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I am trying to debug my program, and I am reading values from a file called intInputFile. I was looking at my local variables and saw that it says intInputFile = incomplete type. I have tried looking it up, but no clear answers, I don't know what this means. Can anyone please explain because I think this is messing up my program.

Thanks.

intInputFile >> fileInt;
cout << "check" <<endl;
while(!intInputFile.eof())
{
    intNode* anotherInt;
    anotherInt = new intNode;
   if(intList==NULL)
   {
       intList = anotherInt;
       lastInt = anotherInt;
       lastInt->nextNode = NULL;
       lastInt->nextNode = new intNode;
   }
   else
   {
      lastInt = lastInt->nextNode;
      lastInt->nextNode = NULL;
      lastInt->nextNode = new intNode;
   }
   lastInt->intValue = fileInt;
   intInputFile >> fileInt;
   cout << "good" <<endl;
}

After first execution it correctly reads in the first integer from the file , but I noticed the incomplete type when debugging. Also, I included cout <<"good"; to see if it would run to that point and when my program executed, all it did was repeatedly display "good".

Here are the includes:

   #include <iostream>
   #include <string>
   #include <fstream>

And I defined it as a regular ifstream type:

  int fileInt; //int read from input file
  ifstream intInputFile;
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4  
Code snippet will help to investigate the exact reason. –  Vallabh Patade Dec 19 '12 at 6:58
2  
Maybe its just an incomplete type... –  K-ballo Dec 19 '12 at 7:02
    
@VallabhPatade I have edited my original post. –  A A Dec 19 '12 at 7:04
    
@K-ballo I'm not sure what that means. –  A A Dec 19 '12 at 7:05
    
Well, you are using it in a way that would be an error if it where an incomplete type, so it's probably just a debugger quirk... It's a type that it has been declared but not defined. –  K-ballo Dec 19 '12 at 7:10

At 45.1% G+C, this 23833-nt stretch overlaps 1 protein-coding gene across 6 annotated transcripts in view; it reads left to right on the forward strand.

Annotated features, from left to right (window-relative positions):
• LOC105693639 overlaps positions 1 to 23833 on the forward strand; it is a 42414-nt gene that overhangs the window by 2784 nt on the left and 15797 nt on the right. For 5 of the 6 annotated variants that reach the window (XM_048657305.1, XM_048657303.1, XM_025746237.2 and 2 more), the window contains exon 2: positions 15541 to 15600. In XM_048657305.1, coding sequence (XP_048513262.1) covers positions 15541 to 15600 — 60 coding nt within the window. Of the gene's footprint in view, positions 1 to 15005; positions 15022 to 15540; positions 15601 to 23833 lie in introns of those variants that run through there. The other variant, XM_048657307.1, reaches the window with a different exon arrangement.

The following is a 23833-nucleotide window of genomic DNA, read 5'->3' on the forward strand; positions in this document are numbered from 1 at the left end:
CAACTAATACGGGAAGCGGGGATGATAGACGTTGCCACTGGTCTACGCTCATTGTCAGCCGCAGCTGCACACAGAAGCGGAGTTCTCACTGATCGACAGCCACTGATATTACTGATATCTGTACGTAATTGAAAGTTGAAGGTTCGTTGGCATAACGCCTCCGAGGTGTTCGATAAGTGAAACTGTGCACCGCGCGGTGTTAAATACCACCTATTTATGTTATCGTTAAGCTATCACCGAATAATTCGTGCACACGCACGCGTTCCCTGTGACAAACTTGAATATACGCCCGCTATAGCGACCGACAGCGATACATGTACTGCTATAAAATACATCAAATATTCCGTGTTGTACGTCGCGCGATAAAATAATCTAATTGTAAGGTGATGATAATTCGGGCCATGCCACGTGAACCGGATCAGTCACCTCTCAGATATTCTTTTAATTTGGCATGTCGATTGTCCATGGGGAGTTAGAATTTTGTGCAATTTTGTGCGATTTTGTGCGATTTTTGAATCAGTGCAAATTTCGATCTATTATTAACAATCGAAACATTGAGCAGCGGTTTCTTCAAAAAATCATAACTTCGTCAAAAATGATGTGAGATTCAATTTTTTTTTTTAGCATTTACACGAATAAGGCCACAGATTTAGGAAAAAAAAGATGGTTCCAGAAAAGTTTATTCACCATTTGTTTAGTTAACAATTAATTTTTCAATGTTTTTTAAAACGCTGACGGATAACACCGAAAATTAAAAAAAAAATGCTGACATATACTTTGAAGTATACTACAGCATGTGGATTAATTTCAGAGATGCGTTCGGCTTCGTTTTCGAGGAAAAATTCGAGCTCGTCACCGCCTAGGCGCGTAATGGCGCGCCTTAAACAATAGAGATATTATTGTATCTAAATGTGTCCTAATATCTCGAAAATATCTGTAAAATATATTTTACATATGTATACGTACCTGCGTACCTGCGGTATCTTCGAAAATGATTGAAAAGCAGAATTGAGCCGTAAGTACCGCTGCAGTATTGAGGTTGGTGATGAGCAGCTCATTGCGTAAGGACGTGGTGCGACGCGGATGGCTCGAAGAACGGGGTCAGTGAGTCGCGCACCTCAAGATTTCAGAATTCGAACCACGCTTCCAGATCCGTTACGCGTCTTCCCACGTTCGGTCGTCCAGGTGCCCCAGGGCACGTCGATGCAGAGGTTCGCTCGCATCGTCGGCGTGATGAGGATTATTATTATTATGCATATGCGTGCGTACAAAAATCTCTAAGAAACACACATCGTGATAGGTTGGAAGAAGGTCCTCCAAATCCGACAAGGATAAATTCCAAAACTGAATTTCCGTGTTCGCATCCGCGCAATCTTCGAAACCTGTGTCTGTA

2 Answers 2

Missed includes or multiple include or something that caused the definition of the type of intInputFile to not be visible at that line of code.

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I used only used iostream, string, and fstream... –  A A Dec 19 '12 at 7:06
    
@AA you need to show us where you define intInputFile and your list of includes –  Karthik T Dec 19 '12 at 7:12
    
I have edited my original post –  A A Dec 19 '12 at 7:17
    
I defined intInputFile in the function, do I have to define it in the main? –  A A Dec 19 '12 at 7:23
    
@AA does it give any error on the line where you define it? Something like expected a ; before intInputFile? Have you tried std::ifstream? –  Karthik T Dec 19 '12 at 7:34

"Incomplete type" means that the tool that gives the message (most often the compiler, but in your case the debugger) does not know exactly what the type looks like. It knows there is a type, but not which members it has or how they are laid out in memory.

If the debugger tells you this, it is pretty harmless. It will not affect the execution of the program, but it might limit your debugging options (if you need to see the members of the unknown type).

If the compiler tells you this, you have a serious problem, because then the compiler can't check if the code is actually valid. This error is typically caused by a missing #include line for the header that defines the type.

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